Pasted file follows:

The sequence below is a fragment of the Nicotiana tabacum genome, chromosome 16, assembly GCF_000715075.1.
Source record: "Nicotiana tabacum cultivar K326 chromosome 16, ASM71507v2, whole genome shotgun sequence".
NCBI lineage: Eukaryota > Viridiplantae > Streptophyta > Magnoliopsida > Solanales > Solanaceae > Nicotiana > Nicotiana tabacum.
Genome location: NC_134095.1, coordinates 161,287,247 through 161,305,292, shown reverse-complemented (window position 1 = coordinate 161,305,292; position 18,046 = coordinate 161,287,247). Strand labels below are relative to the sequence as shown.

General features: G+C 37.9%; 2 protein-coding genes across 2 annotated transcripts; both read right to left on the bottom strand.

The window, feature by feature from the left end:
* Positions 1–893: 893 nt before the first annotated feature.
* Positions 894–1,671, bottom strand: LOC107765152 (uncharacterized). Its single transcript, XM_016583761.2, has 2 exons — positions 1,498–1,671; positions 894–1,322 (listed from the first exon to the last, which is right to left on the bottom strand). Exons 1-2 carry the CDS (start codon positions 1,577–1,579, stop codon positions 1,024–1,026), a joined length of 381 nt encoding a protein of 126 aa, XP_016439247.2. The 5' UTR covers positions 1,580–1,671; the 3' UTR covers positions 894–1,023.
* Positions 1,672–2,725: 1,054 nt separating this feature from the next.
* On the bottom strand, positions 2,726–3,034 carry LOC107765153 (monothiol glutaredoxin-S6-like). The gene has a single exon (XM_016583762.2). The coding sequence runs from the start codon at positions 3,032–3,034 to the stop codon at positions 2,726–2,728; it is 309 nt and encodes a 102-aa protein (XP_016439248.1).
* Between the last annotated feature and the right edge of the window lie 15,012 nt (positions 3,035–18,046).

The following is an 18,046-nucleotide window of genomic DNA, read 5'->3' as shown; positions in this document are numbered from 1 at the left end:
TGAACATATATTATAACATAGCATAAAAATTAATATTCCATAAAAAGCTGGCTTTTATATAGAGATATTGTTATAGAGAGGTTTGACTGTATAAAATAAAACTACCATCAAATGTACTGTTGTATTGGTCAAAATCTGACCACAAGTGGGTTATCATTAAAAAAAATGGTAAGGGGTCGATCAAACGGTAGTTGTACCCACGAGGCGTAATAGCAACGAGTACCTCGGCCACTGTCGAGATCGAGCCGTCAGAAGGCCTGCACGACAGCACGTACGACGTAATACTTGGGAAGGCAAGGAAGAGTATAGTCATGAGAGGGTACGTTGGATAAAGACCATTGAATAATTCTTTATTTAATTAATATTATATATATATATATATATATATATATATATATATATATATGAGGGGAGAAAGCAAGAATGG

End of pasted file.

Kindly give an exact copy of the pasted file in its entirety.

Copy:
The sequence below is a fragment of the Nicotiana tabacum genome, chromosome 16, assembly GCF_000715075.1.
Source record: "Nicotiana tabacum cultivar K326 chromosome 16, ASM71507v2, whole genome shotgun sequence".
NCBI lineage: Eukaryota > Viridiplantae > Streptophyta > Magnoliopsida > Solanales > Solanaceae > Nicotiana > Nicotiana tabacum.
Genome location: NC_134095.1, coordinates 161,287,247 through 161,305,292, shown reverse-complemented (window position 1 = coordinate 161,305,292; position 18,046 = coordinate 161,287,247). Strand labels below are relative to the sequence as shown.

General features: G+C 37.9%; 2 protein-coding genes across 2 annotated transcripts; both read right to left on the bottom strand.

The window, feature by feature from the left end:
* Positions 1–893: 893 nt before the first annotated feature.
* Positions 894–1,671, bottom strand: LOC107765152 (uncharacterized). Its single transcript, XM_016583761.2, has 2 exons — positions 1,498–1,671; positions 894–1,322 (listed from the first exon to the last, which is right to left on the bottom strand). Exons 1-2 carry the CDS (start codon positions 1,577–1,579, stop codon positions 1,024–1,026), a joined length of 381 nt encoding a protein of 126 aa, XP_016439247.2. The 5' UTR covers positions 1,580–1,671; the 3' UTR covers positions 894–1,023.
* Positions 1,672–2,725: 1,054 nt separating this feature from the next.
* On the bottom strand, positions 2,726–3,034 carry LOC107765153 (monothiol glutaredoxin-S6-like). The gene has a single exon (XM_016583762.2). The coding sequence runs from the start codon at positions 3,032–3,034 to the stop codon at positions 2,726–2,728; it is 309 nt and encodes a 102-aa protein (XP_016439248.1).
* Between the last annotated feature and the right edge of the window lie 15,012 nt (positions 3,035–18,046).

The following is an 18,046-nucleotide window of genomic DNA, read 5'->3' as shown; positions in this document are numbered from 1 at the left end:
TGAACATATATTATAACATAGCATAAAAATTAATATTCCATAAAAAGCTGGCTTTTATATAGAGATATTGTTATAGAGAGGTTTGACTGTATAAAATAAAACTACCATCAAATGTACTGTTGTATTGGTCAAAATCTGACCACAAGTGGGTTATCATTAAAAAAAATGGTAAGGGGTCGATCAAACGGTAGTTGTACCCACGAGGCGTAATAGCAACGAGTACCTCGGCCACTGTCGAGATCGAGCCGTCAGAAGGCCTGCACGACAGCACGTACGACGTAATACTTGGGAAGGCAAGGAAGAGTATAGTCATGAGAGGGTACGTTGGATAAAGACCATTGAATAATTCTTTATTTAATTAATATTATATATATATATATATATATATATATATATATATATATATGAGGGGAGAAAGCAAGAATGG